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Trying to bend my mind around a couple statements I've read here and elsewhere...

1) if it actually does happen, how does reducing backpressure result in a loss of power?

2) how is it an exhaust system can give increased torque at low rpm, when there really isn't a lot of exhaust to move, and no increase at the top end, where the exhaust volume peaks?

thanks
 

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nonsensez9 said:
Trying to bend my mind around a couple statements I've read here and elsewhere...

1) if it actually does happen, how does reducing backpressure result in a loss of power?

2) how is it an exhaust system can give increased torque at low rpm, when there really isn't a lot of exhaust to move, and no increase at the top end, where the exhaust volume peaks?

thanks
I have not heard about a loss of power... I know that with the MC I used to drag we lost power by going with straight pipes... You had to redo the intake, pistons etc. to work with that an open system... but there you have swirwling motions etc...

I'd guess that at low rpm it is easier for the engine to push the exhaust through a more open system, hence driving more power to the drivetrain instead of pushing exhaust...?? On that same effect when it's all flowing it just moves and the gains are smaller, especially with an X but also with an H that makes some suction helping on the way...??

Just my .02 Cents...
 

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nonsensez9 said:
Trying to bend my mind around a couple statements I've read here and elsewhere...

1) if it actually does happen, how does reducing backpressure result in a loss of power?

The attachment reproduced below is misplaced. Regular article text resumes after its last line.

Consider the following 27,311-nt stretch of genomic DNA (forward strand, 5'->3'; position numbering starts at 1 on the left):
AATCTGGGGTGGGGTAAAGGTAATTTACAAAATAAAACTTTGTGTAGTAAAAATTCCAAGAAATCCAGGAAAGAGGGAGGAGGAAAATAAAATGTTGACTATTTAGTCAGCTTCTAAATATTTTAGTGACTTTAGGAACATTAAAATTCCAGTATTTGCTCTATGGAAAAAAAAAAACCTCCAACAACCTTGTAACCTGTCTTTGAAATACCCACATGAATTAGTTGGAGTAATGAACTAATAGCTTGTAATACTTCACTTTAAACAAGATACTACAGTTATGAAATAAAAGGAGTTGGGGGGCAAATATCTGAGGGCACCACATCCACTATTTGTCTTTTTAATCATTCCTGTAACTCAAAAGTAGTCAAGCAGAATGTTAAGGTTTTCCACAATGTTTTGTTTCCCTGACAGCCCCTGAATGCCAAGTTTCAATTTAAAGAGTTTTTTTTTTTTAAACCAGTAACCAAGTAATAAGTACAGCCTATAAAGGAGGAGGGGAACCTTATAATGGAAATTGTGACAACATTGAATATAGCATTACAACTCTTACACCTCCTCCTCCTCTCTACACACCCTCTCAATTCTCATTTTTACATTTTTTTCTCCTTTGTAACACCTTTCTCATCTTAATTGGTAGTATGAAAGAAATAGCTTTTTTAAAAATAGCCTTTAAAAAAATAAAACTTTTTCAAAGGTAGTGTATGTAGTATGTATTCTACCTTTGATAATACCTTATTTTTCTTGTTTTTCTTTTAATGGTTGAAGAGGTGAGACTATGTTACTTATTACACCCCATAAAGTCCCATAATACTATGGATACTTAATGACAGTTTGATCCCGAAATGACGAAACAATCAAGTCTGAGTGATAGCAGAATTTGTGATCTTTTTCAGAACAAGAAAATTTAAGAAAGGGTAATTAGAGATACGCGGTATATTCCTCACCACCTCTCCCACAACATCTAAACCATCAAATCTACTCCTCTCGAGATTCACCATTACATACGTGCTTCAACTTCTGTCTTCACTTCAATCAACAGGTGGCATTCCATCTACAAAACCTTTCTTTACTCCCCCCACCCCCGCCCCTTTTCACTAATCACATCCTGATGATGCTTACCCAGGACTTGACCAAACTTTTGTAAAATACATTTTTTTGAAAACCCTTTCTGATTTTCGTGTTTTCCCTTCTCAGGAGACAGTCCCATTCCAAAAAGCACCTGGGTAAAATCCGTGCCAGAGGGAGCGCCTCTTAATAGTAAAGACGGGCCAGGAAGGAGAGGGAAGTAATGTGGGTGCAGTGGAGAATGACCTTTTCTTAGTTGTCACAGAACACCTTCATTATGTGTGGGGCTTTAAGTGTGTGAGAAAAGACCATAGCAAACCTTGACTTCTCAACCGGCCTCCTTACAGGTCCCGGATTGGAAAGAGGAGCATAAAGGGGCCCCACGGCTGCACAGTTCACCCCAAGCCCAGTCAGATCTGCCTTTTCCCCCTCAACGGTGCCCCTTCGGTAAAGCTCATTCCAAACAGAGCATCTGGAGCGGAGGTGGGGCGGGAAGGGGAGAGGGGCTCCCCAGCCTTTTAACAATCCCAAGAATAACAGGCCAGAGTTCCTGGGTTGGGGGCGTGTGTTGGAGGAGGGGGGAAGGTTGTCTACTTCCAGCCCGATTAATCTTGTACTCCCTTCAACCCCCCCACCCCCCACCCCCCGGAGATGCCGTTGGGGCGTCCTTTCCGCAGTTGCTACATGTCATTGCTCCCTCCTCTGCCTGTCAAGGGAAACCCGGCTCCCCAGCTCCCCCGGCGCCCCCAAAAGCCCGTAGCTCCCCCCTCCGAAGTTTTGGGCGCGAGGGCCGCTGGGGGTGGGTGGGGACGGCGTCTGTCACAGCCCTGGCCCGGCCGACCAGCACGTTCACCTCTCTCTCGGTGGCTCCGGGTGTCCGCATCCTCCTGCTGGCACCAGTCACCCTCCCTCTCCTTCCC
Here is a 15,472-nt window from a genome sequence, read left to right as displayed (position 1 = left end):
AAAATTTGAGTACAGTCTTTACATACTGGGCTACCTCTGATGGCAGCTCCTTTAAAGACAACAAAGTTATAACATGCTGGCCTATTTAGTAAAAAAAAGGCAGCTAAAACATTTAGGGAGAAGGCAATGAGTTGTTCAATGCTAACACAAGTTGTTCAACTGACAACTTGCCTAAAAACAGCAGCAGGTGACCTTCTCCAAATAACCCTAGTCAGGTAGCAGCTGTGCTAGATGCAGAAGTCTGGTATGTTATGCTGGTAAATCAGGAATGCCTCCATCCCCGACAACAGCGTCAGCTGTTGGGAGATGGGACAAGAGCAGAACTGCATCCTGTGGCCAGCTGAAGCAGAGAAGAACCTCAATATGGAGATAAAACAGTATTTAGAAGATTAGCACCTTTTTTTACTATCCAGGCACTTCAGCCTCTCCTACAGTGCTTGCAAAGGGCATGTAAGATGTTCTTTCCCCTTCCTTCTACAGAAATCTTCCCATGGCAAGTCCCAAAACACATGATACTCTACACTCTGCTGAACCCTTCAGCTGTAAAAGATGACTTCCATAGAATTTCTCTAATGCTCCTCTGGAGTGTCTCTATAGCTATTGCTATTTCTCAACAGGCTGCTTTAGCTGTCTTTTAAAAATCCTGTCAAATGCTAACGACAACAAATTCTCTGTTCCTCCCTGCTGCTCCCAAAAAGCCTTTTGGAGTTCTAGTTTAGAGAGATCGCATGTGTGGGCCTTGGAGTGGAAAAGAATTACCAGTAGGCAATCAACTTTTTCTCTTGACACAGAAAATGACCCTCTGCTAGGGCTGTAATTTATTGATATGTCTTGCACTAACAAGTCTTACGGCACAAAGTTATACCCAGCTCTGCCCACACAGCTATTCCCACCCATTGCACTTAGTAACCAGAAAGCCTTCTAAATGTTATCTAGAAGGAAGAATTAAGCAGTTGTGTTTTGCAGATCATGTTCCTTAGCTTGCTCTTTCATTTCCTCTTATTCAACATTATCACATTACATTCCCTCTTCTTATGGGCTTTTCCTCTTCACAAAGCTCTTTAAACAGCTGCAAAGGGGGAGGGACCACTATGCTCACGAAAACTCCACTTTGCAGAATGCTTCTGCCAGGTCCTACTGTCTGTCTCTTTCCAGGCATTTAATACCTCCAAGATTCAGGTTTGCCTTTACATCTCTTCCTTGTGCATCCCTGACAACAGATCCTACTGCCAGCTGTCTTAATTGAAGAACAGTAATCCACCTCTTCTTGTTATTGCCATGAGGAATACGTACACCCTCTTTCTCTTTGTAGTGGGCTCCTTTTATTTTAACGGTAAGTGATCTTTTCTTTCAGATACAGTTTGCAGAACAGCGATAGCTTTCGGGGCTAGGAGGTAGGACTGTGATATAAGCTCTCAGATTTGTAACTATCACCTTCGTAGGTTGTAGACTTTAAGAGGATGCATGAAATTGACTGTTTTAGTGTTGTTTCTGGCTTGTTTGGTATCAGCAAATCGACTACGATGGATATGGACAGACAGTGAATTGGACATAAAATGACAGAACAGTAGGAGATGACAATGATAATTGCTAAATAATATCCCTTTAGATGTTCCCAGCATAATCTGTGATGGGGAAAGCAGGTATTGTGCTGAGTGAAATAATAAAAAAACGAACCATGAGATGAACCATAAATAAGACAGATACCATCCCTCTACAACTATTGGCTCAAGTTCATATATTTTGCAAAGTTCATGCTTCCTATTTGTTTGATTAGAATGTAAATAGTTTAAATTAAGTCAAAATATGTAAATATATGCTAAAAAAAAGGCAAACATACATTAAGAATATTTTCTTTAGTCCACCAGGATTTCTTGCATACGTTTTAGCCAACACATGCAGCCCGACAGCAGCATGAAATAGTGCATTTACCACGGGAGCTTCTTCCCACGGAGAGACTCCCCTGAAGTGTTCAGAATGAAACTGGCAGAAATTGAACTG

Generally speaking, you have altered the engines effiency at low pumping speeds. With properly sized exhuast, software tuning can recover most of it back and sometimes more. See #2


nonsensez9 said:
2) how is it an exhaust system can give increased torque at low rpm, when there really isn't a lot of exhaust to move, and no increase at the top end, where the exhaust volume peaks? thanks
Exhuast system works the same way the intake does, tuning. Header sizing is dependant on exhuast valve and port size. Once primary size has been determined, header length can be adjusted to 'shift' the curve around the peak flow to maximize either the bottom end or top end.

It's all about speed. Air speed. Exhuast gases can move at an average speed of 350 ft/sec. The "pressure wave" or pulse moves at the speed of sound. This is the 'sound' you hear in the exhuast. Tuning these two is what headers are all about. The gases cool, they slow down, they expand. When and where, is what headers are all about. The exhuast sytem is an extension of this. When changing exhuast pipe sizes effects the output, something is not right back up front. But then, it's all a compromise.

Basically, when looking at flow either into or out of an engine, remember than air is a liquid. By watching how a water stream flows and reacts to obstructions or direction changes, and how current speed changes as the stream narrows and widens, you'll have an idea of how the air reacts in and out of an engine.
 
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